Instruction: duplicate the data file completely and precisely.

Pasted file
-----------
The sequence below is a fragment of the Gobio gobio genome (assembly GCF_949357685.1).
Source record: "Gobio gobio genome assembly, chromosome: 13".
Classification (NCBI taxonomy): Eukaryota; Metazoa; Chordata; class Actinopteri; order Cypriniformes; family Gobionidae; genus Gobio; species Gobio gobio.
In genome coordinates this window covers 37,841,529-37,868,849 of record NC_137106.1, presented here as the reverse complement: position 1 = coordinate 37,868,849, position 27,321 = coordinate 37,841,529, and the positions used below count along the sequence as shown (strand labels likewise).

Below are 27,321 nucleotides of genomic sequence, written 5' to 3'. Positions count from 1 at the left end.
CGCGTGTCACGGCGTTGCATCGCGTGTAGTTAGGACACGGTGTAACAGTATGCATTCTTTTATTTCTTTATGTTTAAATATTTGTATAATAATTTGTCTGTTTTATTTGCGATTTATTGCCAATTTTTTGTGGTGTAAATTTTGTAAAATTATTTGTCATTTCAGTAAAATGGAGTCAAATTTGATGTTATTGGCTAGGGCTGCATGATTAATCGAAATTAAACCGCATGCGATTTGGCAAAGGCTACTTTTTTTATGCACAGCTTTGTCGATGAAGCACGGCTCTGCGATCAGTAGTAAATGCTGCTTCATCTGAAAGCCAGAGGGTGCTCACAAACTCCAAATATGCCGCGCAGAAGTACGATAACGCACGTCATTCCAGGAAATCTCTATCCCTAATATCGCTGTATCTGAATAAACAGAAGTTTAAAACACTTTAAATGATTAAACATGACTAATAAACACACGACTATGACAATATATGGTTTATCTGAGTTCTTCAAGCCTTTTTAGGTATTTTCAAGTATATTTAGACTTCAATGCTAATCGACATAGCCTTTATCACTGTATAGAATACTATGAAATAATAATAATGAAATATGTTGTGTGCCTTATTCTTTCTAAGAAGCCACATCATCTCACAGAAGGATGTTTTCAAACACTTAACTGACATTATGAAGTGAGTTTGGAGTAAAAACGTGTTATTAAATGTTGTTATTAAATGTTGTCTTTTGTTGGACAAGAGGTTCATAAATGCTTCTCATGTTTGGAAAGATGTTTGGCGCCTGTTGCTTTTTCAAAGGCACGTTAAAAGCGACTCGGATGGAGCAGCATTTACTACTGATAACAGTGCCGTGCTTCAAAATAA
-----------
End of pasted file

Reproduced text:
The sequence below is a fragment of the Gobio gobio genome (assembly GCF_949357685.1).
Source record: "Gobio gobio genome assembly, chromosome: 13".
Classification (NCBI taxonomy): Eukaryota; Metazoa; Chordata; class Actinopteri; order Cypriniformes; family Gobionidae; genus Gobio; species Gobio gobio.
In genome coordinates this window covers 37,841,529-37,868,849 of record NC_137106.1, presented here as the reverse complement: position 1 = coordinate 37,868,849, position 27,321 = coordinate 37,841,529, and the positions used below count along the sequence as shown (strand labels likewise).

Below are 27,321 nucleotides of genomic sequence, written 5' to 3'. Positions count from 1 at the left end.
CGCGTGTCACGGCGTTGCATCGCGTGTAGTTAGGACACGGTGTAACAGTATGCATTCTTTTATTTCTTTATGTTTAAATATTTGTATAATAATTTGTCTGTTTTATTTGCGATTTATTGCCAATTTTTTGTGGTGTAAATTTTGTAAAATTATTTGTCATTTCAGTAAAATGGAGTCAAATTTGATGTTATTGGCTAGGGCTGCATGATTAATCGAAATTAAACCGCATGCGATTTGGCAAAGGCTACTTTTTTTATGCACAGCTTTGTCGATGAAGCACGGCTCTGCGATCAGTAGTAAATGCTGCTTCATCTGAAAGCCAGAGGGTGCTCACAAACTCCAAATATGCCGCGCAGAAGTACGATAACGCACGTCATTCCAGGAAATCTCTATCCCTAATATCGCTGTATCTGAATAAACAGAAGTTTAAAACACTTTAAATGATTAAACATGACTAATAAACACACGACTATGACAATATATGGTTTATCTGAGTTCTTCAAGCCTTTTTAGGTATTTTCAAGTATATTTAGACTTCAATGCTAATCGACATAGCCTTTATCACTGTATAGAATACTATGAAATAATAATAATGAAATATGTTGTGTGCCTTATTCTTTCTAAGAAGCCACATCATCTCACAGAAGGATGTTTTCAAACACTTAACTGACATTATGAAGTGAGTTTGGAGTAAAAACGTGTTATTAAATGTTGTTATTAAATGTTGTCTTTTGTTGGACAAGAGGTTCATAAATGCTTCTCATGTTTGGAAAGATGTTTGGCGCCTGTTGCTTTTTCAAAGGCACGTTAAAAGCGACTCGGATGGAGCAGCATTTACTACTGATAACAGTGCCGTGCTTCAAAATAA